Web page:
In a clinical trial in Scandinavia, a great number of aging men were divided into two groups. Those who were offered and opted for surgery for their elevated PSA gained very little for the experience compared to those who were not offered surgery. They gained too little for me to opt for the surgery if my PSA was elevated. Therefore, I won't let anyone check my PSA. You need to have this discussion with your doctor before you opt to have a screening PSA.
A few rare families and rare diseases aside, colon cancer is another disease of the sunset years.
Like prostate cancer, it is slow to grow and slow to spread but it is far less common than prostate cancer. The treatment, surgical removal, has far less likelihood of complications than prostate surgery.
The screening is not a blood test; it's hunting for the cancer directly. More and more, this is done by inserting a tube into the colon and looking inch-by-inch. It's not a perfect test, requiring patience as much as dexterity.
And it has complications, many of which relate to the removal of polyps which are grape-like growths on a stalk that have very little potential for harm (if they develop into cancer at all, it takes decades).
So we are back to our critical question. The issue is not whether one can find a cancer and remove it, but whether one can find and remove the cancer that is likely to cost me time on this earth.
I don't care if I develop colon cancer in my 80s; something else is likely to kill me long before it can. I don't care if I develop colon cancer in my 70s either, for the same reason. Furthermore, screening me in my 40s is largely an exercise in futility; colon cancer is so very, very rare in 40-year-olds that the chances of a complication of colonoscopy far outweighs the chances of finding the rare cancer. It's in the 50s and 60s that finding and removing the rare colon cancer is likely to be meaningful to that person and worth the risks to all those who don't have colon cancer.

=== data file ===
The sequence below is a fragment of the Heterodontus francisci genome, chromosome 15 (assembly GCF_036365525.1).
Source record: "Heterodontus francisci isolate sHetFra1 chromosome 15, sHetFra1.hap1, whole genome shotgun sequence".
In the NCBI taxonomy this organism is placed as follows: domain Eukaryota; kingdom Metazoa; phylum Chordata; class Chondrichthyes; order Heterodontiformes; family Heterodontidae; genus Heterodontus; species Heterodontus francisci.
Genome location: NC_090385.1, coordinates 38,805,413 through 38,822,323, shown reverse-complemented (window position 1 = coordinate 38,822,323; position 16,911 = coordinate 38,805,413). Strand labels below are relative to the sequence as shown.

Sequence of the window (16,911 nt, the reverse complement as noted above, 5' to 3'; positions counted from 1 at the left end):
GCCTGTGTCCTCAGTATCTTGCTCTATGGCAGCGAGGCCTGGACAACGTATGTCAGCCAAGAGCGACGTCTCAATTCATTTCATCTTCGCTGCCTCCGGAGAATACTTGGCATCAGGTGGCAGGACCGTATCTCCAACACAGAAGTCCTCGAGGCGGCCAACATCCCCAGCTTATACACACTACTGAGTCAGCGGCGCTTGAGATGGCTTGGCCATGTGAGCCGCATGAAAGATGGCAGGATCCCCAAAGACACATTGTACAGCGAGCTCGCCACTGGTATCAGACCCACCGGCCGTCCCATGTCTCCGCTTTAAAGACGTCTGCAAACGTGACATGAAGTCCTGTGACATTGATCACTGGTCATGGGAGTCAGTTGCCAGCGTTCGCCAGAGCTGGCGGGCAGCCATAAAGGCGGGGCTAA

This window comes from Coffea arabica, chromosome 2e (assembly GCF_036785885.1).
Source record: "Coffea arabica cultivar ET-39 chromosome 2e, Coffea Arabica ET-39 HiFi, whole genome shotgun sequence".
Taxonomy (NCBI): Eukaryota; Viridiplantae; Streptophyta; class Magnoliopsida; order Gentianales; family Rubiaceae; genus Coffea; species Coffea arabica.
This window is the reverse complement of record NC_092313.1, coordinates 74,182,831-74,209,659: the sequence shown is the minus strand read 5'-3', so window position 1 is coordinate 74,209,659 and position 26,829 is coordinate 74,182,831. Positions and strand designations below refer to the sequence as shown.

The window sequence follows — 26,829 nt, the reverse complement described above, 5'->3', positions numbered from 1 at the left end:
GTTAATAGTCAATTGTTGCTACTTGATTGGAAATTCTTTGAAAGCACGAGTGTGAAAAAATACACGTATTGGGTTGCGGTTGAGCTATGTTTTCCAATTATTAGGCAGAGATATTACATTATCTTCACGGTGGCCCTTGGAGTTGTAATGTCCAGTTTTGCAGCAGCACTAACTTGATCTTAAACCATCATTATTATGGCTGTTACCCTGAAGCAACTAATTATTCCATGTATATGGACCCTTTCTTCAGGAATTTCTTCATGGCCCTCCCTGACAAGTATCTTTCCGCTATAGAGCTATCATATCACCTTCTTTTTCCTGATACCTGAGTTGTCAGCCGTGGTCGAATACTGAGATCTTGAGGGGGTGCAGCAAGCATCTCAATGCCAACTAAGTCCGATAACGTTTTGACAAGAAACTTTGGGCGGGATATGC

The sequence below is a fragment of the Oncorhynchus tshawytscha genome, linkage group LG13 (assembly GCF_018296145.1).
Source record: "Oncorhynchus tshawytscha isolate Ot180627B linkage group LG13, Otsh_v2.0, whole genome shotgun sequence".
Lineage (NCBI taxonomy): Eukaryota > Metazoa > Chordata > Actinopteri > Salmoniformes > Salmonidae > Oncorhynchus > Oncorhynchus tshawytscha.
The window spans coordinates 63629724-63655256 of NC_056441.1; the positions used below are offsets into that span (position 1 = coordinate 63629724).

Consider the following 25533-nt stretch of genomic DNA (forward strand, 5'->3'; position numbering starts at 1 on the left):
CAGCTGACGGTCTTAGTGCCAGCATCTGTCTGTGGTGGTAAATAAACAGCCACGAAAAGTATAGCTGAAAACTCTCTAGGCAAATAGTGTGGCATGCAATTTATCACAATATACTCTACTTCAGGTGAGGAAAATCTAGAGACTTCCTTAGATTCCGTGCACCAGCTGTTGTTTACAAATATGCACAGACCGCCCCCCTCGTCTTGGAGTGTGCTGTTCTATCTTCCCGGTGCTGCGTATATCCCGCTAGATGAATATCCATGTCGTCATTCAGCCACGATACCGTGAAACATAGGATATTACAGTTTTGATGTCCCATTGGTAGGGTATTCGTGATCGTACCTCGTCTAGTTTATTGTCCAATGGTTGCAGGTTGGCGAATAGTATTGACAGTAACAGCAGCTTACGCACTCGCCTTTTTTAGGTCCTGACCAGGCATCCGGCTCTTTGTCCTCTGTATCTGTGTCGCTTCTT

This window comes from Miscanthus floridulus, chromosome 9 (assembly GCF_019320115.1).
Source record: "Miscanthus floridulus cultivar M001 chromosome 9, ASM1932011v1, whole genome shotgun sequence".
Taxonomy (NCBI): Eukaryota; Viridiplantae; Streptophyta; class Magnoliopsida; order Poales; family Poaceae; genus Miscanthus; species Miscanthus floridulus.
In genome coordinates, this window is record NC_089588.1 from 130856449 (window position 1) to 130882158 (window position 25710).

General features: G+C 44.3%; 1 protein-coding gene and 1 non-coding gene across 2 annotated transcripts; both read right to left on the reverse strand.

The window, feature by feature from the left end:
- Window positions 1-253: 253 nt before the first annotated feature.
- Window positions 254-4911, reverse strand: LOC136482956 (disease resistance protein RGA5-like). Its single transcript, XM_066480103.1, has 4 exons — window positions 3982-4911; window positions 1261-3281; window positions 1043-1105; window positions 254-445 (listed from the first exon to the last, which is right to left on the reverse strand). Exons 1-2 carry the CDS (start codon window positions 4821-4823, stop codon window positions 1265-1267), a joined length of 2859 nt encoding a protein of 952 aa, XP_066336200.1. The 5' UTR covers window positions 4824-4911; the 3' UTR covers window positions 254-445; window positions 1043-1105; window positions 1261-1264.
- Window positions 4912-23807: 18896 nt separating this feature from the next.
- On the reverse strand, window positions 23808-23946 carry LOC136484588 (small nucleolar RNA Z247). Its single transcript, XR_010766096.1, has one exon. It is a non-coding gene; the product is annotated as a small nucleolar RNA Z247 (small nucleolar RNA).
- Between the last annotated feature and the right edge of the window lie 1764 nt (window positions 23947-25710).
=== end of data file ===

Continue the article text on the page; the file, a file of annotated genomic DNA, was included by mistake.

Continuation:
Hence, I had my one colonoscopy. In fact, I settled for a partial look (flexible sigmoidoscopy) because that was good enough risk assessment for me and the procedure is gentler and safer.
I am not alone in realizing the limitations of these tests and others such as mammography or even the annual physical examination. Many a researcher has been recruited to the task of improving screening tests. However, until we have much better screening tests, no person should be screened unaware of the limitations of the test.
Dr. Nortin Hadler is professor of medicine and microbiology/immunology at the University of North Carolina at Chapel Hill, and an attending rheumatologist at University of North Carolina Hospitals. He is the author of Worried Sick: A Prescription for Health in an Overtreated America and The Last Well Person.